Their school assignment was building a better mousetrap racecar, one that would travel farther than other physics classmates.
But while there were winners in this competition, it was — after all — a chance for Columbus East High School students to learn about physics. In particular, they learned about Sir Isaac Newton’s laws of motion. The classroom competition required students to think about friction and how to get the most pulling force out of strings that launched the cars.
Starting with a mousetrap provided by physics teacher Dellvenna Hambling, students were assigned to go out and create a racecar using anything they could find in just over a week’s time.
The competition, now in its 12th year, gave more than 100 East physics students a chance to build their own cars or work in teams.
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Cars were judged based on how many meters they traveled in a straight line in the school’s gymnasium, as well as their creativity.
Junior Elizabeth Wessel said she approached the lesson hoping her car would go the farthest.
Her mousetrap racecar — constructed with compact discs as wheels and a base made of plywood — used a lever attached with string to launch it, with the mousetrap’s spring used to push it forward.
Wessel’s racecar traveled 9.3 meters, far short of the competition-best 25.8 meters, but a distance that she said she was pleased with nonetheless.
She said building the racecar proved to be a trial-and-error process.
She began by buying some parts at a local home-improvement store, only to discover that some of them wouldn’t work well or were the wrong size.
Part of Wessel’s task was also determining whether the CDs — which a number of other students also used — would have enough traction on the gymnasium floors, she said.
“It was challenging,” Wessel said.
Building the mousetrap racecar required coming up with a design solution that would be effective for distance, not necessarily speed.
She practiced on the concrete floor of her family’s garage, finding the process educational and fun.
Her test-track pit crew included her father, Christian Wessel, a Cummins engineer.
“The big learning curve was being able to apply that friction to (the) real world and understanding real-world occupations,” Wessel said. “He was very excited to help and for me to bounce ideas off of him.”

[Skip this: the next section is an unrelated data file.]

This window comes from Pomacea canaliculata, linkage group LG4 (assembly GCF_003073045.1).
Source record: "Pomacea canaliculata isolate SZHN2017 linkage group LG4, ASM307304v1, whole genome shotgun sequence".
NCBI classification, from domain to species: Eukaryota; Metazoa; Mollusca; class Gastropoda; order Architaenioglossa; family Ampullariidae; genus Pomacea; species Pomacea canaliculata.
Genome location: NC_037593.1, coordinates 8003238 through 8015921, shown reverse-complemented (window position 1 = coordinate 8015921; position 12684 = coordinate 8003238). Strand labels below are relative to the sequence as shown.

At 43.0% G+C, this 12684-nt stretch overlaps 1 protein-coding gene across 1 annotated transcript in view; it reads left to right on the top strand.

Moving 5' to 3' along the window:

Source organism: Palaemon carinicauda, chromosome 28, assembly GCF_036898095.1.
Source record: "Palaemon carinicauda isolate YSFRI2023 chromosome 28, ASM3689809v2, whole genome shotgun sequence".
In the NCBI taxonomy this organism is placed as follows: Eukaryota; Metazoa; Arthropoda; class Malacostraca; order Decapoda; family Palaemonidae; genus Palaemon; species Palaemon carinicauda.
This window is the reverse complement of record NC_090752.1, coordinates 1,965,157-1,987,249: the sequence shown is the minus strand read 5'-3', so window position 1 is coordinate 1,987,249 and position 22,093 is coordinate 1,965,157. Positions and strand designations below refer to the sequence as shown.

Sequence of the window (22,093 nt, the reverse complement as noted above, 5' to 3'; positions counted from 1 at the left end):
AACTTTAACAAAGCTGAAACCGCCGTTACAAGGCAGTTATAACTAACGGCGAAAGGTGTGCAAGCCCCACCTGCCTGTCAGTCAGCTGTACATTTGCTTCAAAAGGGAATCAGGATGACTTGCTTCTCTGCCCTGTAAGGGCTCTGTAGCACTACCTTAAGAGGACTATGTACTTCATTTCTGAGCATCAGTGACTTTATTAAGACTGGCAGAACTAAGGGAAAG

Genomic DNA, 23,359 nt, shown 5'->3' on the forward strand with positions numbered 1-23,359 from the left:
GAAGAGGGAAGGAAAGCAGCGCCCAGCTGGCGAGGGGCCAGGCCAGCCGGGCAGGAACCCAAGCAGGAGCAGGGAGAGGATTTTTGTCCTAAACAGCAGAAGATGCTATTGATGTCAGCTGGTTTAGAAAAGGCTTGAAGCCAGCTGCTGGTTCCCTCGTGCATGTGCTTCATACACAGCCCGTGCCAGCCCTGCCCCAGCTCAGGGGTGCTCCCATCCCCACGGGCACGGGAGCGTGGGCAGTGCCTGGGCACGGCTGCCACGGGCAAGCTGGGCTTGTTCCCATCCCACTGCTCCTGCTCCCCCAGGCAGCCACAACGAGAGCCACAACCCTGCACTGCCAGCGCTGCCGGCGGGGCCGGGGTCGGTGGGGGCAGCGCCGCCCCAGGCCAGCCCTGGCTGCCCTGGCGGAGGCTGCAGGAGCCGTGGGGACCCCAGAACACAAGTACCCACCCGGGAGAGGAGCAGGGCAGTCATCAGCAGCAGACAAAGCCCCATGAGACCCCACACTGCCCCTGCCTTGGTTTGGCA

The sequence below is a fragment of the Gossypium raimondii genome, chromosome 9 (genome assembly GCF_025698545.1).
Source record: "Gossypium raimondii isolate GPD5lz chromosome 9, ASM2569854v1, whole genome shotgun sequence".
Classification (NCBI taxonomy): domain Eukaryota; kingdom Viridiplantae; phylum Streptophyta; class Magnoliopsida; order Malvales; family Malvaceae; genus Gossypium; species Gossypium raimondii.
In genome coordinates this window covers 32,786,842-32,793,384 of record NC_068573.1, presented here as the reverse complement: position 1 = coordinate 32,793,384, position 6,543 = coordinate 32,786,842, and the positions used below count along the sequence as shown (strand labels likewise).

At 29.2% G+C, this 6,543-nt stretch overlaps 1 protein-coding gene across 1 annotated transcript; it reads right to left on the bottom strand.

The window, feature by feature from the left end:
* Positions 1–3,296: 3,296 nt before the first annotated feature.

Sophomores Pattsie Waltz and Ethan Lee worked together on their racecar, looking for a solution to make it light enough and still travel a good distance.
Their car — which traveled 8.3 meters — also had CDs wheels on the front, using two old records purchased at a local thrift store for the back pair.
The pair decided to use balsa wood, thinking it would be light enough while being able to hold the mousetrap together, Waltz said. The project required them to evaluate the tools being used to determine what was working and what wasn’t, she said.
Many of the students Waltz talked to didn’t test their racecars beforehand.
“I learned that sometimes trial-and-error isn’t the best way to do it. But in the long run, it gets you a lot farther than just hoping whatever you have works,” she said.
Aaron Lynott, Columbus East science department chairperson, said he is always surprised at what students are able to come up each year, adding that the competition allows them to apply what they have learned and to be creative as well.
“The best ones are when they take pieces of what they know and what other people have done and put their own twist on it,” Lynott said. “There’s always original stuff out there … but when you see them next to each other, you see this huge reflection of their individuality.”
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Columbus East High School students participating in a project to learn about Sir Isaac Newton’s laws of motion build mousetrap race cars for physics teacher Dellvenna Hambling’s class to see whose would travel farthest. Cars created by these students went the farthest:
1) Sydney Franks, 25.8 meters.
2) Madi Schutte and Soren Fox, 20.6 meters.
3) Leonardo Saldivar, 19 meters.
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Sir Isaac Newton in 1686 presented three laws of motion:
- Newton’s first law states that every object will remain at rest or in uniform motion in a straight line unless compelled to change its state by the action of an external force. This is normally taken as the definition of inertia.
- The second law explains how the velocity of an object changes when it is subjected to an external force. The law defines a force to be equal to change in momentum (mass times velocity) per change in time.
- The third law states that for every action (force) in nature there is an equal and opposite reaction.
Source: National Aeronautics and Space Administration